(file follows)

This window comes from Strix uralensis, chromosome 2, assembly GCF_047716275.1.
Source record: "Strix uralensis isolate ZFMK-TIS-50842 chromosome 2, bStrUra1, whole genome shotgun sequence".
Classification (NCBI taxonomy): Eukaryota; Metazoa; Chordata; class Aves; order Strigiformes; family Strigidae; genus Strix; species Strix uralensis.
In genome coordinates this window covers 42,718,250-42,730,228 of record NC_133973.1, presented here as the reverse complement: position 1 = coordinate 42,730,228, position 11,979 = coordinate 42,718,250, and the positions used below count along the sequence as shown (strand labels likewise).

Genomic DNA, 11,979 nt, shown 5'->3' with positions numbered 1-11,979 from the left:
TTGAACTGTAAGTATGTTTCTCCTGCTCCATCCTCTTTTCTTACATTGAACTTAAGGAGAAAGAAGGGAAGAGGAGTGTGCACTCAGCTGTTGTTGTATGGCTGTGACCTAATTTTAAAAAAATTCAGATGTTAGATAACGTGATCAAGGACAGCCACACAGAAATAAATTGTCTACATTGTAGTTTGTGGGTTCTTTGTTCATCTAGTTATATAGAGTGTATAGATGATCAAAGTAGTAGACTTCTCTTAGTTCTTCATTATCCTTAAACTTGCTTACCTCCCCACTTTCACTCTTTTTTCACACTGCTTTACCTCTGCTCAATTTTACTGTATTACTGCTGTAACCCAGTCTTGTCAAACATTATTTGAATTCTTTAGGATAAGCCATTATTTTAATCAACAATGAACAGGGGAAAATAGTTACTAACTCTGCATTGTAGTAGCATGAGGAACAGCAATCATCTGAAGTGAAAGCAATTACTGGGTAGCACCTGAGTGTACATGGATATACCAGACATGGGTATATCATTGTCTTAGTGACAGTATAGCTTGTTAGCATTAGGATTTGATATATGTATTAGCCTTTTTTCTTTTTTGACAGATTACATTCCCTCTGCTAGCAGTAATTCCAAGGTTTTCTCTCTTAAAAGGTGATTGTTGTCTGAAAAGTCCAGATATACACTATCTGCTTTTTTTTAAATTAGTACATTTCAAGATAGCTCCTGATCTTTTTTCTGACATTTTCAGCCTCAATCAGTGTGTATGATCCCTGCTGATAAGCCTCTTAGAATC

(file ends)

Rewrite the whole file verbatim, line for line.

This window comes from Strix uralensis, chromosome 2, assembly GCF_047716275.1.
Source record: "Strix uralensis isolate ZFMK-TIS-50842 chromosome 2, bStrUra1, whole genome shotgun sequence".
Classification (NCBI taxonomy): Eukaryota; Metazoa; Chordata; class Aves; order Strigiformes; family Strigidae; genus Strix; species Strix uralensis.
In genome coordinates this window covers 42,718,250-42,730,228 of record NC_133973.1, presented here as the reverse complement: position 1 = coordinate 42,730,228, position 11,979 = coordinate 42,718,250, and the positions used below count along the sequence as shown (strand labels likewise).

Genomic DNA, 11,979 nt, shown 5'->3' with positions numbered 1-11,979 from the left:
TTGAACTGTAAGTATGTTTCTCCTGCTCCATCCTCTTTTCTTACATTGAACTTAAGGAGAAAGAAGGGAAGAGGAGTGTGCACTCAGCTGTTGTTGTATGGCTGTGACCTAATTTTAAAAAAATTCAGATGTTAGATAACGTGATCAAGGACAGCCACACAGAAATAAATTGTCTACATTGTAGTTTGTGGGTTCTTTGTTCATCTAGTTATATAGAGTGTATAGATGATCAAAGTAGTAGACTTCTCTTAGTTCTTCATTATCCTTAAACTTGCTTACCTCCCCACTTTCACTCTTTTTTCACACTGCTTTACCTCTGCTCAATTTTACTGTATTACTGCTGTAACCCAGTCTTGTCAAACATTATTTGAATTCTTTAGGATAAGCCATTATTTTAATCAACAATGAACAGGGGAAAATAGTTACTAACTCTGCATTGTAGTAGCATGAGGAACAGCAATCATCTGAAGTGAAAGCAATTACTGGGTAGCACCTGAGTGTACATGGATATACCAGACATGGGTATATCATTGTCTTAGTGACAGTATAGCTTGTTAGCATTAGGATTTGATATATGTATTAGCCTTTTTTCTTTTTTGACAGATTACATTCCCTCTGCTAGCAGTAATTCCAAGGTTTTCTCTCTTAAAAGGTGATTGTTGTCTGAAAAGTCCAGATATACACTATCTGCTTTTTTTTAAATTAGTACATTTCAAGATAGCTCCTGATCTTTTTTCTGACATTTTCAGCCTCAATCAGTGTGTATGATCCCTGCTGATAAGCCTCTTAGAATC